|Shares Out. (in M):||224||P/E||11.9x||5.0x|
|Market Cap (in $M):||3,361||P/FCF||11.9x||5.0x|
|Net Debt (in $M):||633||EBIT||422||1,000|
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FIDELITY NATIONAL FINANCIAL – LONG IDEA
Quick Summary: Call Option on Housing Recovery w/ Little Downside
Fidelity National Financial (“Fidelity,” “FNF,” or the “Company”) is the nation’s largest title insurance company with a 38% market share. The title insurance industry has many favorable characteristics including low competition, high barriers to entry, and customers that are not price sensitive. Within the title industry, Fidelity is the most efficient operator. Over the past decade, its margins have consistently been better than its peers. This outperformance is driven by Fidelity’s intense focus on cost instead of market share and provides Fidelity with a solid pricing umbrella.
Fidelity is cheap and industry fundamentals are at a trough. This year, mortgage originations are projected to be $1T vs. an average of $2.4T over the past decade. In addition, investment income on Fidelity’s float is depressed due to low interest rates and claims are at an all-time high. These fundamentals will improve, however the timing is uncertain. Based on what I believe to be normalized fundamentals, Fidelity trades at 5x earnings, 3.5x EBITDA, and 4x EBITDA – Capex. This compares to its 5-year median P/E multiple of 12.1x and EV/EBITDA multiple of 7.3x. Assuming a 10x P/E multiple, which is a discount to Fidelity’s historic range, there is 100% upside in the stock over the next 2-3 years.
Fidelity’s business is comprised of two segments: Title and Specialty. The Title segment is the most important and accounts for approximately 90% of Fidelity’s total revenue and earnings. The Title segment generates revenue mainly from title insurance premiums while the Specialty segment earns premiums from flood, home warranty, and personal lines of insurance. Outside of its core business, Fidelity also has several minority investments including: Ceridian Corporation, Remy International, Inc., Fidelity National Information Services, Inc., Cascade Timberlands, and American Blue Ribbon Holdings, LLC. In total, these investments represent approximately $2.75 per share.
TheU.S. title insurance industry is concentrated among a handful of industry participants. The top four title insurance companies account for 90% of the market – FNF 38%, FAF 27%, Stewart 15%, Old Republic 10%, and Other 10%.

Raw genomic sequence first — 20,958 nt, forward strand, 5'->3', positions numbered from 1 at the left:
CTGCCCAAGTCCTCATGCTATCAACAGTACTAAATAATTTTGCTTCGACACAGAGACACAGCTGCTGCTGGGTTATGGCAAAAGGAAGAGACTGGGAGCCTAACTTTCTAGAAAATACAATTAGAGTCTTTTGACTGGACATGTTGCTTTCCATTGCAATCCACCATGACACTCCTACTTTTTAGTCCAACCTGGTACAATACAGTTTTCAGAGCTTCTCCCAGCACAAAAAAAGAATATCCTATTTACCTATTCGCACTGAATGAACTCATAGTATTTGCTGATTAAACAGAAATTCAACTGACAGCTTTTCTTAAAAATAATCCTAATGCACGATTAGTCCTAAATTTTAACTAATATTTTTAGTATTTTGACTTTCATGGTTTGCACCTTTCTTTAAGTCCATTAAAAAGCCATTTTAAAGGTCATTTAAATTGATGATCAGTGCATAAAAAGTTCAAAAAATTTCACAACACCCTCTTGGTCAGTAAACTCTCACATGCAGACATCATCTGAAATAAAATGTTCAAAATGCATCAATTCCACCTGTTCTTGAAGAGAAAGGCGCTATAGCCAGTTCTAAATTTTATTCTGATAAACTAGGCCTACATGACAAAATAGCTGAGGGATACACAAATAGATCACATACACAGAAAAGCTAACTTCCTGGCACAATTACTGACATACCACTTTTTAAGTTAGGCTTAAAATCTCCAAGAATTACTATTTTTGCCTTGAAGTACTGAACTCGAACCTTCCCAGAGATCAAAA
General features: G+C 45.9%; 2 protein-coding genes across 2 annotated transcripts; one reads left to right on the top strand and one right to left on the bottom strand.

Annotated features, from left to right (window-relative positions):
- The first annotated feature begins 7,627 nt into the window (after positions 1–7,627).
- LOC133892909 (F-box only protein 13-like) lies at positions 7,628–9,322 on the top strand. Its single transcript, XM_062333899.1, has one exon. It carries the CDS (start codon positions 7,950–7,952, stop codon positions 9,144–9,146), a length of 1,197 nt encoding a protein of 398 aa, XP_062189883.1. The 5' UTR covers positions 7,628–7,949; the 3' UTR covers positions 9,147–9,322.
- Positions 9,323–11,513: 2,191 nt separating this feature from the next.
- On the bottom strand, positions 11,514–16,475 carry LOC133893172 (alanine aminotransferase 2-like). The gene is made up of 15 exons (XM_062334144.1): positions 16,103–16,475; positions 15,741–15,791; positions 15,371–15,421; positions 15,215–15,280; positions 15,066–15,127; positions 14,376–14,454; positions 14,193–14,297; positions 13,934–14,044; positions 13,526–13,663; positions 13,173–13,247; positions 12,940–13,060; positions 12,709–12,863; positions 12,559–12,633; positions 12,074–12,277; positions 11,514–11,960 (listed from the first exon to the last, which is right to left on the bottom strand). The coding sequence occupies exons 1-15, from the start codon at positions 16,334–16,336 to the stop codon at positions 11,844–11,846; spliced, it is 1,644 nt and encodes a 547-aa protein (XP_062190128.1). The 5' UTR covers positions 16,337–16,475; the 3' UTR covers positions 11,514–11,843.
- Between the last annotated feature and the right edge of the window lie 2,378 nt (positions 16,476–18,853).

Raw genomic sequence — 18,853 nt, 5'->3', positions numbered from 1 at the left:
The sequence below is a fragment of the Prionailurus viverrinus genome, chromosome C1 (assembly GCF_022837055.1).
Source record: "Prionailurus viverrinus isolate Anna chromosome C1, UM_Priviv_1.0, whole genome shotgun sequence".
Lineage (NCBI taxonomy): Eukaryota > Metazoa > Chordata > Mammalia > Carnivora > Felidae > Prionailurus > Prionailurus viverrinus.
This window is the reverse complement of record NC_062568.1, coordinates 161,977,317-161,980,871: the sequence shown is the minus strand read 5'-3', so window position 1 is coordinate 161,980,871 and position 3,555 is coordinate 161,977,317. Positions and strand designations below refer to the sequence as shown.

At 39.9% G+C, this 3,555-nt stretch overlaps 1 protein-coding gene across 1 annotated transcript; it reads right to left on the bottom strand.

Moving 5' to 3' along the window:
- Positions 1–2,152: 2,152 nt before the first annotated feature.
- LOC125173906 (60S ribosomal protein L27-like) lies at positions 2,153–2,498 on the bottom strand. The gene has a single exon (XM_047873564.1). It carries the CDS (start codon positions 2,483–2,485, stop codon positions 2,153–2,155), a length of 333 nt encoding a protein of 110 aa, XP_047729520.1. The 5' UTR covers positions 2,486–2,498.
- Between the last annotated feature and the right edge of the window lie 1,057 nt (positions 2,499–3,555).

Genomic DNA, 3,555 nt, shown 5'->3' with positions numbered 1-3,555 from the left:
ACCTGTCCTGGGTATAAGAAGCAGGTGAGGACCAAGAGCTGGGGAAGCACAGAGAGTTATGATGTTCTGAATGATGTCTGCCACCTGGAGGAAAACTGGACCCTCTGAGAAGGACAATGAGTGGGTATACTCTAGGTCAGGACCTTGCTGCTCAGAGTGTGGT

Most real-estate transactions consummated in theU.S.require the use of title insurance before a bank will lend and the transaction can be completed. Generally, the fee for a title insurance policy is directly correlated with the value of the property involved in the transaction. Therefore, revenues, in addition to average home values, are driven by factors affecting the volume of residential real-estate transactions, such as the state of the economy, the availability of mortgage funding, and changes in interest rates.
Real-estate buyers and mortgage lenders each purchase title insurance to insure good and marketable title to real-estate and priority of lien. In a real-estate transaction financed with a mortgage, virtually all mortgage lenders require that borrowers obtain a title insurance policy at the time the mortgage is made. This policy protects the lender against any defect affecting the priority of the mortgage in an amount equal to the outstanding balance of the related mortgage loan. An owner’s policy is typically also issued, insuring the buyer against defects in title in an amount equal to the purchase price. In a refinancing transaction, only a lender’s policy is generally purchased because ownership of the property has not changed. In the case of an all-cash real-estate purchase, no lender’s policy is issued, but an owner’s title policy is typically issued.
Title insurance premiums paid in connection with a title insurance policy are based on either the size of the mortgage loan or the purchase price of the property insured. Notably, policies for refi’s are typically half of the cost of purchases because they involve less work. Also, during a refi, borrowers only need to buy a new lender’s policy, and do not need to buy an additional owner’s policy. Therefore, title insurance companies are much more levered to the purchase market than the refi market.
In title insurance, the majority of the premium is used to pay for the upfront diligence process. If done right, most title issues are resolved beforehand. This is why a title insurer’s income statement looks opposite to that of companies in different lines of insurance: